Jump to content
Sign in to follow this  
guarnera

reverse kasaki

Recommended Posts

Hello all,

       I'm back. I had a health scare 4 years ago, and thought I was dyeing, So I sold all my knife making stuff. Well my treatment went well and I'm still kicking. So being retired now, and no shop, I have been kind of bored lately. So I found in my shed a Bob Egnath Katana, that I had forgotten about. It's one he made before he passed away. The only problem is that it had a crack in the tip. I reground the tip. But now the Hamon runs off the tip. I have read that when this happens to a Japanese smith, they cut the tip off backwards, kind of like a broken back saex. The problem is, I have never seen an example of this. Do they make a kind of reverse Kasaki? If anyone has a picture of this and can post it I would be eternally grateful. I hate to see one of Bob's last swords go by the wayside. He was getting some great hamons toward the end. Also, what would be the weight of a bare katana blade? 42" total. 31" blade, and 11" tang. This blade seems a bit heavy. Although after shaping and polishing it should lighten up a little.

     Sincerely,

          Tony G.

  P.S.  If Mark P is lurking, How the heck are you doing? P.M. me.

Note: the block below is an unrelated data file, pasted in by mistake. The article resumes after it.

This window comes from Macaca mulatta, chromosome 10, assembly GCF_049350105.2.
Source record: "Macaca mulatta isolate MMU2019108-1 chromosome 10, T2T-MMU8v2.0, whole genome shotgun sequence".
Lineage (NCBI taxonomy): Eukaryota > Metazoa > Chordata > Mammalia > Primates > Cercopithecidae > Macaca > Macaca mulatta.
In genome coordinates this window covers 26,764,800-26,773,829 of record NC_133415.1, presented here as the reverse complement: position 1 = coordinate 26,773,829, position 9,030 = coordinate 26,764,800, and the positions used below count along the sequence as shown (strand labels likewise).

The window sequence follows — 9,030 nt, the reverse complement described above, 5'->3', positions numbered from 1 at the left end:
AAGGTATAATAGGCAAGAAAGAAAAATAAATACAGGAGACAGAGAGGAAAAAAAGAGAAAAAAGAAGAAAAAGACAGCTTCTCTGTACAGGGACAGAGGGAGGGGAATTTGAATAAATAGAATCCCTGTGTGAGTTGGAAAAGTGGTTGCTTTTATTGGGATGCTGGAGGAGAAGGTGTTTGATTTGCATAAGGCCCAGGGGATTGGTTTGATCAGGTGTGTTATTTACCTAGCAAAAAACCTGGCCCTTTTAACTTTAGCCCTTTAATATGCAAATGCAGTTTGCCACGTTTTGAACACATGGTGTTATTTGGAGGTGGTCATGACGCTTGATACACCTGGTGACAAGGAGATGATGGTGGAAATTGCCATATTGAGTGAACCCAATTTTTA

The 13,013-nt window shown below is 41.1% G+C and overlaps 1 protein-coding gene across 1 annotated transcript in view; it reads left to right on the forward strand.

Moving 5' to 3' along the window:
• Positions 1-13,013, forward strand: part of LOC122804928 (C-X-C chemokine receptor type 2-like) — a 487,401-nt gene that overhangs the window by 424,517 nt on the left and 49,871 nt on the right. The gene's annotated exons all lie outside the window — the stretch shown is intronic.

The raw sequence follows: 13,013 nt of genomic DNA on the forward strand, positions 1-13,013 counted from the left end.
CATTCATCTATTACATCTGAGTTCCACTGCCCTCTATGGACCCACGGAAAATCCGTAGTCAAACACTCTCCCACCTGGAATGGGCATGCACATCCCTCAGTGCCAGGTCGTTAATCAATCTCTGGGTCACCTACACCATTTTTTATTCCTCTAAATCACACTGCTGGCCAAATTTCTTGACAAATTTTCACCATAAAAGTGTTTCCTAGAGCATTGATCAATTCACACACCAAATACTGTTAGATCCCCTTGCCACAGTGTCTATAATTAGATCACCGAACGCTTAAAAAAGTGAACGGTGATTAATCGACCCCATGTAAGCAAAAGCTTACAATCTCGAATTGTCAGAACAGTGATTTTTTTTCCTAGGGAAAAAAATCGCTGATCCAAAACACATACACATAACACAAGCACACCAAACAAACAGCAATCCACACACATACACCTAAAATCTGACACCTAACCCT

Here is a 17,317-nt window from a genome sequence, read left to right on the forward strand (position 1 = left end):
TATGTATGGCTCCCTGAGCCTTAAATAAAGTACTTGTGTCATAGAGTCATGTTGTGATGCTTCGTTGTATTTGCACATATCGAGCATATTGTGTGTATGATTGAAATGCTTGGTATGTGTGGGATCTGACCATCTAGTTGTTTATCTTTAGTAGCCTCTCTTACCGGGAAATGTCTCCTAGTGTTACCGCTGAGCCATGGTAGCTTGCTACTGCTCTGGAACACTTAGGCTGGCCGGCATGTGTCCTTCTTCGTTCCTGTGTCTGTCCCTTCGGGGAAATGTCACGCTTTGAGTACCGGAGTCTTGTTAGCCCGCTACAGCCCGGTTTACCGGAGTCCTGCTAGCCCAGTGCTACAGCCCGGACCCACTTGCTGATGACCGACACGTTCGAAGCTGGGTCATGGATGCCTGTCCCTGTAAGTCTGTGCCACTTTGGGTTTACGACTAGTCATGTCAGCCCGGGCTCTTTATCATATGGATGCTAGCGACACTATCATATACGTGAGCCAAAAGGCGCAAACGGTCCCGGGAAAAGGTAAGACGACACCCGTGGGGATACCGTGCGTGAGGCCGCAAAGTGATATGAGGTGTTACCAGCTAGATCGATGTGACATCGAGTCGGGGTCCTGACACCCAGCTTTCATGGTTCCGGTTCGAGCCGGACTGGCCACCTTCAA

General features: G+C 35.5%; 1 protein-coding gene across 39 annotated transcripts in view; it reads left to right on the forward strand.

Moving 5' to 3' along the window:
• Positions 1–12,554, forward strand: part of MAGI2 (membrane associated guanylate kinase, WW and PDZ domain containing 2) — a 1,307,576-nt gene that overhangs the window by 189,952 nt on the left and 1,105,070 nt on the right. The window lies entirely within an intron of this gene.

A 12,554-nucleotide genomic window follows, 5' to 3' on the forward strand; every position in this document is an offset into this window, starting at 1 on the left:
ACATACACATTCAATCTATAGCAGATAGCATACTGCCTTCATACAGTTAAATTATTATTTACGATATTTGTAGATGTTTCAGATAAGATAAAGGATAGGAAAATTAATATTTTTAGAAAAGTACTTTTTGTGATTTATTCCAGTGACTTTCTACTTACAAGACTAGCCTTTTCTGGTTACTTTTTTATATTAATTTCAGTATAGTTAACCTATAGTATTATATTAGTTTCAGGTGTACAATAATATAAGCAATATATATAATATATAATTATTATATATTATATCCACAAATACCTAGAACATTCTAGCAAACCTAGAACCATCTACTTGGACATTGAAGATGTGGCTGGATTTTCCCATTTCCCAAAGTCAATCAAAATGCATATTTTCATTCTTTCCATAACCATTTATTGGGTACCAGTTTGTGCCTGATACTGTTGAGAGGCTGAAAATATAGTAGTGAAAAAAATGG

Antnee #1

Edited by guarnera
  • Like 1

Share this post


Link to post
Share on other sites

Very interesting question... I'll be watching this one. I would normally suggest re-heat treating, but then it loses some of it's "magic".

Edit: I don't know you, but I'm glad you're ok!

Edited by Zeb Camper

Share this post


Link to post
Share on other sites

I think most swords would be around 2 pounds more or less. Going from memory, the back of the blade is ground toward the edge.....research Satsuma-age. Hope it helps; how about some photos?

Share this post


Link to post
Share on other sites

Steve is right. it's referred to as Satsuma age shortening and refers to the period of the Satsuma rebellion where they had to utilise every available weapon and were therefore not too concerned with shape and traditions.

Scroll down to the bottom of this link and you'll find some illustrations of the process.

http://www.ksky.ne.jp/~sumie99/suriage.html

Share this post


Link to post
Share on other sites

Create an account or sign in to comment

You need to be a member in order to leave a comment

Create an account

Sign up for a new account in our community. It's easy!

Register a new account

Sign in

Already have an account? Sign in here.

Sign In Now
Sign in to follow this  

×